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Introduction

Published online by Cambridge University Press:  05 December 2012

Timothy Parrish
Affiliation:
Florida State University
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Summary

The novel existed before the United States of America, but American history has been peculiarly conducive to the novel’s formal possibilities. When Miguel de Cervantes wrote arguably the first novel, the globe was still terra incognita. The story of Don Quixote (1605, 1615) was largely the story of antiquated assumptions about culture, history, and identity being subjected to and in a sense destroyed by new ways of perceiving, knowing, and imagining that ever since that period have persistently been called “modern.” Even as the form of the novel spread throughout Europe and on to America and elsewhere, its persistent preoccupation has been the question of individual identity. The novel has charted the relationship between an individual consciousness and the world around it. To Cervantes, Quixote’s quest to assert the will of his self, though, was unsettling and fundamentally comic. Previous heroes such as Achilles, Odysseus, or Aeneas fulfilled their destiny; they did not create it. The prospect that an individual could fashion himself as a protagonist, a hero, without the consent or even the interest of the gods and despite the prevailing wisdom of social institutions such as the church was the beginning of a new conception of identity. “In the absence of a Supreme Judge,” Milan Kundera suggests, the world of Don Quixote “suddenly appeared in its fearsome ambiguity” as the “single divine Truth decomposed into myriad relative truths parceled out by men. Thus was born the world of the Modern Era, and with it the novel, the image of and model of that world” (6).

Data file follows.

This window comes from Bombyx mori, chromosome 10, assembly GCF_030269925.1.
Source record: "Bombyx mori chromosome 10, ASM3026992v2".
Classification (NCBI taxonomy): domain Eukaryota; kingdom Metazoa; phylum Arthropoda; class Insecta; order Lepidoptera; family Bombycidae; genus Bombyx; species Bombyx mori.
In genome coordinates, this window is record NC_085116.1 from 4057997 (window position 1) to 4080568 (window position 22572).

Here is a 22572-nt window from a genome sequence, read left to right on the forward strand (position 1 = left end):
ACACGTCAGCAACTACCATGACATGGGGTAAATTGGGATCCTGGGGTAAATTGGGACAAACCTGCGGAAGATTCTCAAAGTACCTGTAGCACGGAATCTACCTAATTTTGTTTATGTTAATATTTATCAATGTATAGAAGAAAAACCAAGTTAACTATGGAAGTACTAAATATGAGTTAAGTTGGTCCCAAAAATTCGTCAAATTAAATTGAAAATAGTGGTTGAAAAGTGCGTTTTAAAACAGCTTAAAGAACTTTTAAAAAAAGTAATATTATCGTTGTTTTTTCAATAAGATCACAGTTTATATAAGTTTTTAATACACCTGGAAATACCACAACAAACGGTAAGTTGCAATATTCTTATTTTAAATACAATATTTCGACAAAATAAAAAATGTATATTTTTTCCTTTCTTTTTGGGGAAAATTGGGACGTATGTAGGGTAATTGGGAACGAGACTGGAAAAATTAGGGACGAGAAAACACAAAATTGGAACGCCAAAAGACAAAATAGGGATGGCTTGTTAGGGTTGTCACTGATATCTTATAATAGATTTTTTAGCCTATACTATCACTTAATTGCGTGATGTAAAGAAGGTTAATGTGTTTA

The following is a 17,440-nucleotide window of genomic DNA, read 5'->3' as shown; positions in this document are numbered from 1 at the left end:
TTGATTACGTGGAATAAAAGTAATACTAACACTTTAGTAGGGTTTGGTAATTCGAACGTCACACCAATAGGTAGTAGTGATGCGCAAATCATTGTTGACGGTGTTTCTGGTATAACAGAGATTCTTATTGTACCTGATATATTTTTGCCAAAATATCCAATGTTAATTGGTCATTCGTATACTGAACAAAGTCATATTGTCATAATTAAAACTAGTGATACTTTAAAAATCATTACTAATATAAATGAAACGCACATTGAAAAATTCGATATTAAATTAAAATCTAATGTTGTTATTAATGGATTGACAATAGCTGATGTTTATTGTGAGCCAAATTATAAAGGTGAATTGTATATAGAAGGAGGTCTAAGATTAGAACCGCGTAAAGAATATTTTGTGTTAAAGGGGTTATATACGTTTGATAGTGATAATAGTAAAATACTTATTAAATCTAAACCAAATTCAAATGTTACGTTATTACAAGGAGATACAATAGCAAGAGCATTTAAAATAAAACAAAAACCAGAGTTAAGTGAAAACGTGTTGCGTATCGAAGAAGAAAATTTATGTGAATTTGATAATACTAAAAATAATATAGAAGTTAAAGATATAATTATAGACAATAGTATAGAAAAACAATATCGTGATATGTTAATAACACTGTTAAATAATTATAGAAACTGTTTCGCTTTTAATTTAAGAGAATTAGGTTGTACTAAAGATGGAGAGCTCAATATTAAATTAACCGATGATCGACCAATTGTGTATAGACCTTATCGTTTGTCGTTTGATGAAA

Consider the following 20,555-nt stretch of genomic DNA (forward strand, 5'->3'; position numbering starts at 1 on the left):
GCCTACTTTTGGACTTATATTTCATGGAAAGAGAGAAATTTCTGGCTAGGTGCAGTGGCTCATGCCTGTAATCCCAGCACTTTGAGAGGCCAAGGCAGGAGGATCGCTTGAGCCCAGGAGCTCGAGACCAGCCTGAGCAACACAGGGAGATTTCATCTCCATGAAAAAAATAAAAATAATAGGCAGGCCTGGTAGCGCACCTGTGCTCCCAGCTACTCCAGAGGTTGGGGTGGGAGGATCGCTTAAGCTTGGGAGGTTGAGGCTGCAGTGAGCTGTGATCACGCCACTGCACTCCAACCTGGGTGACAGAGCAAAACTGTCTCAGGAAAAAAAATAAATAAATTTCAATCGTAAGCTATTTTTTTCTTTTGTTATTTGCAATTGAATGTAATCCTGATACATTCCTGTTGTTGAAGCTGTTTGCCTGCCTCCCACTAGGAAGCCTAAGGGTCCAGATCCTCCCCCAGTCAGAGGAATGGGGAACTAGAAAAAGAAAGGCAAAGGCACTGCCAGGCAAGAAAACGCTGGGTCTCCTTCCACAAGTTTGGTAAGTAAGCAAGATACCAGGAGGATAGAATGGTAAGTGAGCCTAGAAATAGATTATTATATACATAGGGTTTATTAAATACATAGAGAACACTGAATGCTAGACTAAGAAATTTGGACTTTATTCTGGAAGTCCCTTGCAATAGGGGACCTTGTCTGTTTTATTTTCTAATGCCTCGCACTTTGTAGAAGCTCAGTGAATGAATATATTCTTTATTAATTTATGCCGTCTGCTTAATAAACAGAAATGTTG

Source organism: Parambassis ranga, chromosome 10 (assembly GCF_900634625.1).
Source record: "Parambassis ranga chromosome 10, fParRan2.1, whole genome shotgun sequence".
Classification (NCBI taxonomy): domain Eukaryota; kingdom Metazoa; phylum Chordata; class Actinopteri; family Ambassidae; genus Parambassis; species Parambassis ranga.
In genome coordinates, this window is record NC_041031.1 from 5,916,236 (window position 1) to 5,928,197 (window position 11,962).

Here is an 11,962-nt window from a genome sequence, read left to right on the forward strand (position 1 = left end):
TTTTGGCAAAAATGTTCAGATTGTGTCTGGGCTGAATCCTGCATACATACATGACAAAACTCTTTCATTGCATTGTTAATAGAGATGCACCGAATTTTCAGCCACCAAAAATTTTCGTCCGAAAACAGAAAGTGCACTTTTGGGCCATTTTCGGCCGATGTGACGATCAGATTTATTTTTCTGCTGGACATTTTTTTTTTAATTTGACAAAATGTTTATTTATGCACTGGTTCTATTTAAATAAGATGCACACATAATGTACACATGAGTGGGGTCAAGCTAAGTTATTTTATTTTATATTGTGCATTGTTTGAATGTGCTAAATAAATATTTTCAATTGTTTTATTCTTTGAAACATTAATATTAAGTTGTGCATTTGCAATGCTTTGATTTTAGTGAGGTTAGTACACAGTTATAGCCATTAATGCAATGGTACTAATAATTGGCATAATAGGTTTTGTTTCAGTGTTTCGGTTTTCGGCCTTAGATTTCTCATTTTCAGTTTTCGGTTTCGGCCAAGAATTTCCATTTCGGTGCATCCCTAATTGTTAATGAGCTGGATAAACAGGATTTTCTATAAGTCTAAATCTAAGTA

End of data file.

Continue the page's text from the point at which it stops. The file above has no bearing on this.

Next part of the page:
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Chapter
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Publisher: Cambridge University Press
Print publication year: 2012

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References

Kundera, Milan, The Art of the Novel, trans. Linda Asher (New York: Grove Press, 1988) p. 6. Hereafter cited as Art in the textGoogle Scholar
Ellison, Ralph, The Collected Essays of Ralph Ellison, ed. John F. Callahan (New York: Modern Library, 1995), p. 701Google Scholar
Bolaño, Roberto, Between Parentheses: Essays, Articles and Speeches, 1998–2003, ed. Ignacio Echevarría, trans. Natasha Wimmer (New York: New Directions, 2011), p. 51Google Scholar

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  • Introduction
  • Edited by Timothy Parrish, Florida State University
  • Book: The Cambridge Companion to American Novelists
  • Online publication: 05 December 2012
  • Chapter DOI: https://doi.org/10.1017/CCO9781139003780.001
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  • Introduction
  • Edited by Timothy Parrish, Florida State University
  • Book: The Cambridge Companion to American Novelists
  • Online publication: 05 December 2012
  • Chapter DOI: https://doi.org/10.1017/CCO9781139003780.001
Available formats
×

Save book to Google Drive

To save content items to your account, please confirm that you agree to abide by our usage policies. If this is the first time you use this feature, you will be asked to authorise Cambridge Core to connect with your account. Find out more about saving content to Google Drive.

  • Introduction
  • Edited by Timothy Parrish, Florida State University
  • Book: The Cambridge Companion to American Novelists
  • Online publication: 05 December 2012
  • Chapter DOI: https://doi.org/10.1017/CCO9781139003780.001
Available formats
×